Tuesday, January 30, 2007

A Better School Funding Mechanism

The Chicago Tribune has the first in a four part editorial series on the funding of schools and the spending priorities in those schools. Long for an editorial, the Tribune editors have some smart ideas but also some common platitudes about education.
Conventional wisdom dictates that the relative affluence or distress of those communities tells us which Illinois schools need help and which don't. Not so. Our impoverished schools pose enormous challenges. But they're not the only ones. Educators in virtually every school across this state need more support to do the jobs being asked of them.

The way we fund those schools divides us into warrior tribes. The way we fund those schools is ... inadequate.

We're not spending enough dollars. And we're not getting enough for the dollars we spend.

As is, this exchange--dollars invested for performance displayed--doesn't serve our children as well as it should and comfortably could.
True most funding mechanisms are greatly impacted by the relative wealth of a given neighborhood, the wealthier the school's neighborhood, the more and better resources are available. But I believe the country and Illinois are spending enough on education, but the Editors are right, we are not getting a very good return on our investment. The editors seem to be leaning to some form of a weighted student funding, with more financial resources going to students in higher poverty areas. While that may help, very little of this initial editorial talks about the need to reform the manner in which funds are spent. Far too much of a school budget is taken up by a bloated bureaucracy, although I am not sure how much that is in Illinois.

The editors will provide answers to the following questions:
How much revenue is needed to provide every child with an adequate education?

What is the most efficient way to raise money for schools without putting too much burden on the state economy?

How should that money be spent to give every schoolchild a fighting chance to succeed?
The answers should be interesting.

To be sure, a dialog is important and I am glad that the Tribune's editors are beginning one. However, the editors seem somewhat naive about a few things. Late in the editorial comes these words:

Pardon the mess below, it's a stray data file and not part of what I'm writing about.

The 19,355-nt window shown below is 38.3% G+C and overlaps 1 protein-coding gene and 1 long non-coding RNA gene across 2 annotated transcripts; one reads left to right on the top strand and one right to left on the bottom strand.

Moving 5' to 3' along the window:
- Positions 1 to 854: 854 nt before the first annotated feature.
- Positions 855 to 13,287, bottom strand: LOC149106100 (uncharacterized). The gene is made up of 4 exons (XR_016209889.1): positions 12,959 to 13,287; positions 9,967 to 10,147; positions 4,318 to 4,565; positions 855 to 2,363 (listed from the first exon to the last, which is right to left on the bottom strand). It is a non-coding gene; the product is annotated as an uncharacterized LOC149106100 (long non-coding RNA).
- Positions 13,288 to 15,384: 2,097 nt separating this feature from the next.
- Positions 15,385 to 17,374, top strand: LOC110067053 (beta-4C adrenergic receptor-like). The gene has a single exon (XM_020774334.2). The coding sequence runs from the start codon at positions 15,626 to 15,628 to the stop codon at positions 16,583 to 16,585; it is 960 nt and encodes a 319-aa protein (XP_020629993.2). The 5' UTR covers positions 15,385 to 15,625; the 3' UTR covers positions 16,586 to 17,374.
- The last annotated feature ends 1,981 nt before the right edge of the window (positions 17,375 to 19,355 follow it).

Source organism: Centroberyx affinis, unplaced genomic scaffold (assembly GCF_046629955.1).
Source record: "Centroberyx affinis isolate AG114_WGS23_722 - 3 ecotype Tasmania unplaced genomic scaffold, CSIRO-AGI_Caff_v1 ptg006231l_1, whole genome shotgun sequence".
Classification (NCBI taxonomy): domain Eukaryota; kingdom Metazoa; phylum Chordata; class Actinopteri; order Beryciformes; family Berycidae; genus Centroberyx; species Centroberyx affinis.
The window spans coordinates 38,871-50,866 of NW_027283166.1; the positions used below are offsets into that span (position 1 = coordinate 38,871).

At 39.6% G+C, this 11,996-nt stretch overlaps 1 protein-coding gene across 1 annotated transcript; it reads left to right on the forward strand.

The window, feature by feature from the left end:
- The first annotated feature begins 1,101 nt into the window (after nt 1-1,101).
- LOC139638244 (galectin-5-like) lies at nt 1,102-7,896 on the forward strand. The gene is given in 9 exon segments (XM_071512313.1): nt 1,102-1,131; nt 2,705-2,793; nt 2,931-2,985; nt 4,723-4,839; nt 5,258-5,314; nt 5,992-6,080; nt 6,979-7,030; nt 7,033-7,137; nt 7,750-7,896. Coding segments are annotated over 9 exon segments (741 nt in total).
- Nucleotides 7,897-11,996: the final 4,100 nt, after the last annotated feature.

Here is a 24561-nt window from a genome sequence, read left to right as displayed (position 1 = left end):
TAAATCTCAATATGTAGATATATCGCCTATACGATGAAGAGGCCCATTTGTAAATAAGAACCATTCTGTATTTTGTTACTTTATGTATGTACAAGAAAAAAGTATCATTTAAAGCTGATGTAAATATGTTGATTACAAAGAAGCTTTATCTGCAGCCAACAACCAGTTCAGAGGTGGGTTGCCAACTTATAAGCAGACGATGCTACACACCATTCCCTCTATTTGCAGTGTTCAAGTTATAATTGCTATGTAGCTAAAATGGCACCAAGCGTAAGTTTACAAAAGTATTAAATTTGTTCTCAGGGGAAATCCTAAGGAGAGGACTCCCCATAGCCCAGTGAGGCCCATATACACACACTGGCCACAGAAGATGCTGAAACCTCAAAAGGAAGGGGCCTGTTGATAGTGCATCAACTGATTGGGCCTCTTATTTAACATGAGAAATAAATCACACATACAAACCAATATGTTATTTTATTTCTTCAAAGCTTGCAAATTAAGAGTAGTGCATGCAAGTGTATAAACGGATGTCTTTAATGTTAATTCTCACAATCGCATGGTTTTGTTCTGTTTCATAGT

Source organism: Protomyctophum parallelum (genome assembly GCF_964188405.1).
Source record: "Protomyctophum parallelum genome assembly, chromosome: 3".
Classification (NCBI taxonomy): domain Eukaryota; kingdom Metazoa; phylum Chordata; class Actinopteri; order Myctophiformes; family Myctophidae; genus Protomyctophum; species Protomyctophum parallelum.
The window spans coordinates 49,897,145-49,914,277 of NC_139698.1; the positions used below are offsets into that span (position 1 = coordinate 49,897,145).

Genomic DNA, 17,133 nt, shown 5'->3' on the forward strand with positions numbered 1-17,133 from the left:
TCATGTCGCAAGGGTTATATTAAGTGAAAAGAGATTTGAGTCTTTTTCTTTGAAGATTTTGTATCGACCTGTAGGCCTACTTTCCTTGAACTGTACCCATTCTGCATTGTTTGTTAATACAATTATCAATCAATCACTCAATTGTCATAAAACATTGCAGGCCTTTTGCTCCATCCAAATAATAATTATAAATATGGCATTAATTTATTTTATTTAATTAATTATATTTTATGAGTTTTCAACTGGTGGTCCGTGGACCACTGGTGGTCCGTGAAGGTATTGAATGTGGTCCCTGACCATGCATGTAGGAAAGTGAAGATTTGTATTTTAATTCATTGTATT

There is a corrosive habit of citizens, and their politicians, to weight only what a different funding scheme would mean for their communities.

Illinois needs to outgrow this penchant for school financing that can't look beyond economic self-interest. There are plenty of reasons for Effingham taxpayers to care about Hinsdale school children, for Hinsdale taxpayers to care about Harvey school children, for Harvey taxpayers to care about Effingham students. We've just never acknowledged as a state that the future economic health, workforce and leadership of Illinois depend on better educating all of our children. And yes, all children can learn.
Of course people make most of the decisions based upon self-interest. Self-interest is the determinant for a great many of our decisions. It is the role of leaders, the governor and the state legislature, to convince us to look beyond our self-interest to care about the children in other cities and other counties. The problem is that many voters have a severe distrust about the efforts of the legislature and perhaps rightly so. But unless a concrete plan is explained with real explanations of why income and wealth are going to be redistributed to benefit everyone, no plan, no matter how brilliant will ever succeed at overcoming self-interest. And keep in mind, the American voter is probably the one class of people in the world more capable of voting contrary to their self-interest than any other, but they will not do so just because some politician or some editor says so.

Spending money on education is a noble purpose and one the state must undertake. But it is smart spending that will save the day and if Illinois, or any state for that matter, really wants to make a leap in its education spending, they first need to take a red pen to the school budget plan. Taking a good, long, hard look at the current spending practices in conjunction with other school data can do a great job of saying where money should be spent. Otherwise, the future budgeters are likely to make the same mistakes, and that is not progress.

No comments: